Thursday, October 22, 2020
When someone retires, three substantial changes take place, said Ken Dychtwald, psychologist, gerontologist and founder and chief executive of Age Wave, a consulting and research company.
“They struggle with their identity, relationships and activity,” he said. “Some people feel unsettled, anxious or even bored, but eventually they realize that relationships, wellness and purpose really matter — perhaps more than ever.”
The reporter asked him if his views of retirement have changed due to his turning 70 and COVID. The short answer-yes. One statement he made resonated with me: "The pandemic this year has given many of us an enormous appreciation for the preciousness of life. I’ve come to realize that I’d like to be useful more than youthful." He notes that many individuals who are retired have made "themselves irrelevant" while recognizing staying relevant takes time and effort.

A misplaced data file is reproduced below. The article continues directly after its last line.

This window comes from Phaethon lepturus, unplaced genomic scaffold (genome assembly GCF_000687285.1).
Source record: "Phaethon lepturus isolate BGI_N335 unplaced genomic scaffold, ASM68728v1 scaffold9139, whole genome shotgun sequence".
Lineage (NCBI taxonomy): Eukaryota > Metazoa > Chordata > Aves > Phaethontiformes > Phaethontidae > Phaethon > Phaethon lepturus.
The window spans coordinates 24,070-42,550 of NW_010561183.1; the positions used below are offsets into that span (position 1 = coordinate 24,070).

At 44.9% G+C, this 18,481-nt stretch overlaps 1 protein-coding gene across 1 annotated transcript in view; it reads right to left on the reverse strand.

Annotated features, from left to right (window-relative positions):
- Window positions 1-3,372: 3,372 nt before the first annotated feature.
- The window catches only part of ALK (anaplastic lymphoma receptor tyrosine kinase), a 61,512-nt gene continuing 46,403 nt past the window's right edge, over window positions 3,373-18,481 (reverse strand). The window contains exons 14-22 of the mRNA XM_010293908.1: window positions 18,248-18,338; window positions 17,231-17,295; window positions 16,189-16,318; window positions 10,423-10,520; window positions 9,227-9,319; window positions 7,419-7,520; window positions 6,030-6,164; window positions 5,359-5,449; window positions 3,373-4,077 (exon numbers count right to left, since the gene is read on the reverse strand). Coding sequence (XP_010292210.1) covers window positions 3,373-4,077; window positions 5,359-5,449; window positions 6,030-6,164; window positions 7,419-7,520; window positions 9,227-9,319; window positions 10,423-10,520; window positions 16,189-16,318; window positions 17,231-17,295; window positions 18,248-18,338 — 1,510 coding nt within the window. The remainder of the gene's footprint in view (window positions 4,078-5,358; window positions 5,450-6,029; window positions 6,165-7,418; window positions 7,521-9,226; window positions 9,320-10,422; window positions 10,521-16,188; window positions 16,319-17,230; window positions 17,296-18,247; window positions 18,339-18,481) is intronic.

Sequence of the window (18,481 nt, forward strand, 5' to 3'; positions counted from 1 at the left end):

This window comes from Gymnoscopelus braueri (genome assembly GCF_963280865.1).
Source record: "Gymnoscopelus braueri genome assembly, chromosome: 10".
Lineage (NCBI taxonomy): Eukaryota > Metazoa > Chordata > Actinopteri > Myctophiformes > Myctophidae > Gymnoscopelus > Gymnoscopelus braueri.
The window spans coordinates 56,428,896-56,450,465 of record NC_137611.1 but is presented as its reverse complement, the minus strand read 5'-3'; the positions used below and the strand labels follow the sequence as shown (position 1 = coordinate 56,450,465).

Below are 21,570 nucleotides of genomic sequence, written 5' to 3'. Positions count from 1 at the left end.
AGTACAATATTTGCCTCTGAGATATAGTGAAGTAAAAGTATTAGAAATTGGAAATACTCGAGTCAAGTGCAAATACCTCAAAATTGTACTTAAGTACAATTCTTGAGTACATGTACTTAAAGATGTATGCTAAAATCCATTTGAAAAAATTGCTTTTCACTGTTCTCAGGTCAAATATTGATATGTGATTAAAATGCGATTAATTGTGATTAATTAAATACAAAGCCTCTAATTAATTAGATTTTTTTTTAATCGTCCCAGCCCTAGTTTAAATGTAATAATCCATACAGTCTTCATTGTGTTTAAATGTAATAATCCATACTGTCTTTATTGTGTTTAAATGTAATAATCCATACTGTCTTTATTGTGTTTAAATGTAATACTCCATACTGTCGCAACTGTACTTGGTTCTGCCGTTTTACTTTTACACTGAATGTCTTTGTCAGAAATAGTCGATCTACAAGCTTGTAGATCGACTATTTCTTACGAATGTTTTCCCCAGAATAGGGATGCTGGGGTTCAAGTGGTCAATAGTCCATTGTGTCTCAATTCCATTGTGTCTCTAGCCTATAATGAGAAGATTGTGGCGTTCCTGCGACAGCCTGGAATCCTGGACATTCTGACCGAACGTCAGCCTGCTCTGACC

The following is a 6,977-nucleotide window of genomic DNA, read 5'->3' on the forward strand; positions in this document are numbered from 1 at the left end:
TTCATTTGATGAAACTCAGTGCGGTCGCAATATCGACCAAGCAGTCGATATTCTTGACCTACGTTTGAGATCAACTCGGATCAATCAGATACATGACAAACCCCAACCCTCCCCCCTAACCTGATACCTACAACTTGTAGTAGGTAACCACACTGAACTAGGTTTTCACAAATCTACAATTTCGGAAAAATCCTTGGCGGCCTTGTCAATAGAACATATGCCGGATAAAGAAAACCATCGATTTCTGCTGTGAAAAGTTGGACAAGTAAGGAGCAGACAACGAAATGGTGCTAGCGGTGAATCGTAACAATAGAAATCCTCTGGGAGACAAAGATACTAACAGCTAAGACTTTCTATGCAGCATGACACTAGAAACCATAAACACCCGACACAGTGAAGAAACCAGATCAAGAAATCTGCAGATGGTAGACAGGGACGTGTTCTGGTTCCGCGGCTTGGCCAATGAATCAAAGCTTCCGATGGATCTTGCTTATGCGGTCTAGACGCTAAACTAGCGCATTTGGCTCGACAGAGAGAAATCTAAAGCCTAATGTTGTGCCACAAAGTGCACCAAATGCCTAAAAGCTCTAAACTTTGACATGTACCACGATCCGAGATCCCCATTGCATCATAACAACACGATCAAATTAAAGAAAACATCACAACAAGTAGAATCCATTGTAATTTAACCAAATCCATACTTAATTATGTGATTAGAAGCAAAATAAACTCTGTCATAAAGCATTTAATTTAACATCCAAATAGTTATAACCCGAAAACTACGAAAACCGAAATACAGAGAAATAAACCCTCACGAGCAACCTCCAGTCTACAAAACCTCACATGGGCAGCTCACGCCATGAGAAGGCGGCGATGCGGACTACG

He responds to several interesting questions, the last of which is notable
What is the biggest mistake retirees make?
Far too many think far too small. I have asked thousands of people from all walks of life over the years who are nearing retirement what they hope to do in retirement. They tell me: “I want to get some rest, exercise some more, visit with my family, go on a great vacation, read some great books.” Then most stall. Few have taken the time or effort to study the countless possibilities that await them or imagine or explore all of the incredible ways they can spend the next period of their lives.